They'll do anything to get mentioned on Slashdot (-1, Offtopic)

Anonymous Coward | more than 8 years ago | (#14336848)

The words "Open Source" + (product name) + (mention of closed-source companies such as Microsoft or Apple) = guaranteed Slashdot.org news story!

Songbird? (3, Funny)

winphreak (915766) | more than 8 years ago | (#14336936)

With names like Thunderbird, Firefox, and Songbird, I think we may just run out of open source animals.

Seriously, how many dead animals will we install linux on?

Re:Songbird? (1)

polyp2000 (444682) | more than 8 years ago | (#14337123)

What about Dodo ? .....

oh no! hang on - thats a really bad idea!

Nick...

And here I thought... (0)

Anonymous Coward | more than 8 years ago | (#14336969)

And here I thought they would expand awareness of Creative Commons licensed music and all of the netlabels that are out there.

what a bunch of B.S.

What? (1)

zbend (827907) | more than 8 years ago | (#14336971)

wait what does iTunes do that a web browser can't? Isn't the web browser, the web browser of music services? Its only purpose I can tell, is to restrict, but we dont really need a program or protocal that doesn't restrict we already have one the web browser and HTTP.

The browser restricts (3, Interesting)

poptones (653660) | more than 8 years ago | (#14337093)

With Firefox or MSIE I cannot click on a link to download an mp3 and have it play while it's downloading. I can use MS Media (yuck) to download it and play it, but then I have to "save" it somewhere. And in linux I can click on the "part" file if I know to do that or I can use wget and play it as it downloads, but those are both geeky non-easy things for newbies to do.

Having a music shopping app where you can (for example) "audition" a track at a streamable (but ugly) 32kbps then click a "buy" button and have it (and the artwork) automatically download to the proper folder and be available in your playlist immediately would be much easier than just using Firefox or IE to browse generic web pages.

Re:The browser restricts (1)

zbend (827907) | more than 8 years ago | (#14337264)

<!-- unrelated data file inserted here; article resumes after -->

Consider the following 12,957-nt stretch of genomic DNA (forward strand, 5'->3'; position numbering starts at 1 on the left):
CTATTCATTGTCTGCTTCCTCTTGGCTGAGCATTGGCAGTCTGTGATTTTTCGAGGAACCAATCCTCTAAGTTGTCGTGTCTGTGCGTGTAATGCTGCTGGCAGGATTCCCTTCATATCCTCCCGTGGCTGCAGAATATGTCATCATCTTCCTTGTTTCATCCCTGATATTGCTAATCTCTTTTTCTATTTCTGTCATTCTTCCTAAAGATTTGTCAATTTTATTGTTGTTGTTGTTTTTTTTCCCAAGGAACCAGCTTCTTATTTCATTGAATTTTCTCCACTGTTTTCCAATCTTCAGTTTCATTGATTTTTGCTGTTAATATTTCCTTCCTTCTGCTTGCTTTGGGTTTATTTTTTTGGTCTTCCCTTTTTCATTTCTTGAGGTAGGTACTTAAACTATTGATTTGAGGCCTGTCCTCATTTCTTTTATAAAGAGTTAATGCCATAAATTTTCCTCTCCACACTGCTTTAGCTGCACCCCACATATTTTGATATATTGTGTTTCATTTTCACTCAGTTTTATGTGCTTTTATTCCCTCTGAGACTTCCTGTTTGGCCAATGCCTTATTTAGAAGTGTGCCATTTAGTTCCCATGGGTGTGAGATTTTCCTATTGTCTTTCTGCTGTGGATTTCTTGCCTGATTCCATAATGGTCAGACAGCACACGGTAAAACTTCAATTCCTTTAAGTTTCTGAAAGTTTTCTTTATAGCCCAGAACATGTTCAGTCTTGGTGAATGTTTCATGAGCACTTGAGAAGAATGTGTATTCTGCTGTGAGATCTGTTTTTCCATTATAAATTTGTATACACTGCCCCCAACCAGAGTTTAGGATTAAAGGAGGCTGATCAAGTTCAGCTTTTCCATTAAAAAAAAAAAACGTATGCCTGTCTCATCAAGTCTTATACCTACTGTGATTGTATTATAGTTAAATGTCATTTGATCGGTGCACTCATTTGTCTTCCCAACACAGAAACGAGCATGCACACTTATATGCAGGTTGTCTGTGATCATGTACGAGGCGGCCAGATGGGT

There are lots of valid points there but you can't click an mp3 and have it start playing? I do it all the time.

Re:What? (1)

muikano (934232) | more than 8 years ago | (#14337235)

You are getting it all wrong. Itunes not only browses music, it databases everything for you. Databasing music is a godsend. A strong Smart Playlist setup with boolean categories allows a) no duplicates b) fast song search and b) just clean. Plus it has podcast organization built into the system. Video too. Hell, it's a content distributor/organizer bar none. "Windows Media player has 45% of the PC music player industry..." Seriously? Ppl still use WMP to play their music? And 45%? Wow.

Re:What? (1)

zbend (827907) | more than 8 years ago | (#14337277)

Hmm, I guess I just think of database-ing (is that a word?) my music as a seperate action from purchasing it.

Okay.... (1, Flamebait)

threedognit3 (854836) | more than 8 years ago | (#14337048)

Well, for my two cents...

95 percent of the world uses mostly sites that are user friendly aka. AOL, MSN, Yahoo and Google. The *nix/open source world is for those who want to express their individualism, which is great, it's just a vast majority of the world seeks the ease of use. Unless it's extremely easy to learn, understand and use...forget about it. Sites like iTunes and those that provide these things will win...those that don't will evaporate. I use only those sites that are easy to understand and use. When I find one I e-mail it to all my friends. This is what goes on in the real world.